Asian shares were set to open mostly lower on Friday as record-breaking new coronavirus cases and deaths in several U.S. states stoked concerns that new lockdowns could derail the economic recovery, and investors looked forward to earnings season.
FILE PHOTO: An SGX sign is pictured at Singapore Stock Exchange July 19, 2017. REUTERS/Edgar SuAustralian S&P/ASX 200 futures were down 0.41%, Japan’s Nikkei 225 futures edged up 0.02%, and Hong Kong’s Hang Seng index futures lost 0.87%.
E-mini futures for the S&P 500 added 0.12%.
More than 60,000 new COVID-19 infections were reported across the United States on Wednesday, the greatest single-day tally of cases by any country since the virus emerged late last year in China. U.S. deaths rose by more than 900 for the second straight day.
That heightened concerns that renewed lockdowns could hurt the economic recovery.
The number of Americans filing for jobless benefits dropped to a near four-month low last week, data showed.
But investors remained cautious as the report also said a record 32.9 million people were collecting unemployment checks in the third week of June, supporting expectations the labor market would take years to recover from the COVID-19 pandemic.
The U.S. dollar attracted safehaven inflows, rising 0.34% against a basket of currencies.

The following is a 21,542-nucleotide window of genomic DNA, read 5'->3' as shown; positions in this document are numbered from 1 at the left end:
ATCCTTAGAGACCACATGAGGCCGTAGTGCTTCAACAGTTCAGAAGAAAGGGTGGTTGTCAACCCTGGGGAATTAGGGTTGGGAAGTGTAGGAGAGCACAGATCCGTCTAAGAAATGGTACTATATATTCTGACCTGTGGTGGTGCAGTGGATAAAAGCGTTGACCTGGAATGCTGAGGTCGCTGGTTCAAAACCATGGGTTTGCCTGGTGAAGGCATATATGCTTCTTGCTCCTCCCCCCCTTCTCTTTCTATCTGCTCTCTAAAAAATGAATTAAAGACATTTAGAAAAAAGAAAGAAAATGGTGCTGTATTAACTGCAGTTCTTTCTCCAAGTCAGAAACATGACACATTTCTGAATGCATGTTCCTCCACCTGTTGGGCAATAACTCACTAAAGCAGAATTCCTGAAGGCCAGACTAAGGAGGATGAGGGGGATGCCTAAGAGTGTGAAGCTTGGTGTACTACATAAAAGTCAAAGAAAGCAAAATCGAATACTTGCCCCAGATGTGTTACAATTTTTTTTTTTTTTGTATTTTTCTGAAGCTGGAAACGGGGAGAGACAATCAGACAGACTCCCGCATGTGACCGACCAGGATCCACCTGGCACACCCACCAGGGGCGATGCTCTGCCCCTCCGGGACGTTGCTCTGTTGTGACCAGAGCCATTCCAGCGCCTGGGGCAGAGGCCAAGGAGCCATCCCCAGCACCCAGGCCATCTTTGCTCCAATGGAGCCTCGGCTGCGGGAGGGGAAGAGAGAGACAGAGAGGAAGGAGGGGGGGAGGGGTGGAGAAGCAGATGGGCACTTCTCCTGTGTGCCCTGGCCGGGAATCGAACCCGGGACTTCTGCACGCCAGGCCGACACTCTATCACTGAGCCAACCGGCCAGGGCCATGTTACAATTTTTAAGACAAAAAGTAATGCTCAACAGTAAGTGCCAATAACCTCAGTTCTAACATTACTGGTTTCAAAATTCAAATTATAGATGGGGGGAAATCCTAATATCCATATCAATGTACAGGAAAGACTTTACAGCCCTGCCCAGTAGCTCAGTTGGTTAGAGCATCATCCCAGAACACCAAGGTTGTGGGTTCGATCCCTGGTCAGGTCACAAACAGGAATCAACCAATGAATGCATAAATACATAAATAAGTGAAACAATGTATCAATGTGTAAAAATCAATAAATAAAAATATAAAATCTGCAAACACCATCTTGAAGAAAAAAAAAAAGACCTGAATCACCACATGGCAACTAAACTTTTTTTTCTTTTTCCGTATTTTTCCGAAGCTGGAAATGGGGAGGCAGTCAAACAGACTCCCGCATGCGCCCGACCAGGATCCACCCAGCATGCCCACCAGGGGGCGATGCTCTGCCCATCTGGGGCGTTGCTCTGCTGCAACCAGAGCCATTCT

On Thursday, the Dow Jones Industrial Average fell 1.39%, to 25,706.09 and the S&P 500 dropped 0.56%, to 3,152.05.
“Weakness in financial stocks, with the bank sub-index down 2.5%, comes ahead of next week’s Q2 reporting season that sees JP Morgan, Citigroup and Wells Fargo all report next Tuesday and following news that Wells Fargo is planning to cut ‘thousands’ of jobs starting later this year,” said Ray Attrill, head of FX strategy at National Australia Bank.
Technology stocks rose, lifting the Nasdaq Composite up 0.53%, to 10,547.75, for its fifth record closing high in six days.
Mainland China shares rallied for an eighth day on Thursday, fueled by retail investor enthusiasm and policy support, even as regulators cracked down on margin financing and as state media warned of market risks.
The rise in China’s mainland equities has some similarities to the bubble there five years ago, but it is not yet close in scale, and prices could continue to inflate for some time, said Capital Economics economist Oliver Jones.
“That said, another boom-bust cycle in China’s equities could have even greater knock-on effects for markets elsewhere than before, with foreign holdings far higher now than five years ago,” he said.
Fueled by illegal margin lending, the 2015-16 market bubble saw the benchmark Shanghai index fall more than 40% from its peak in just a few weeks.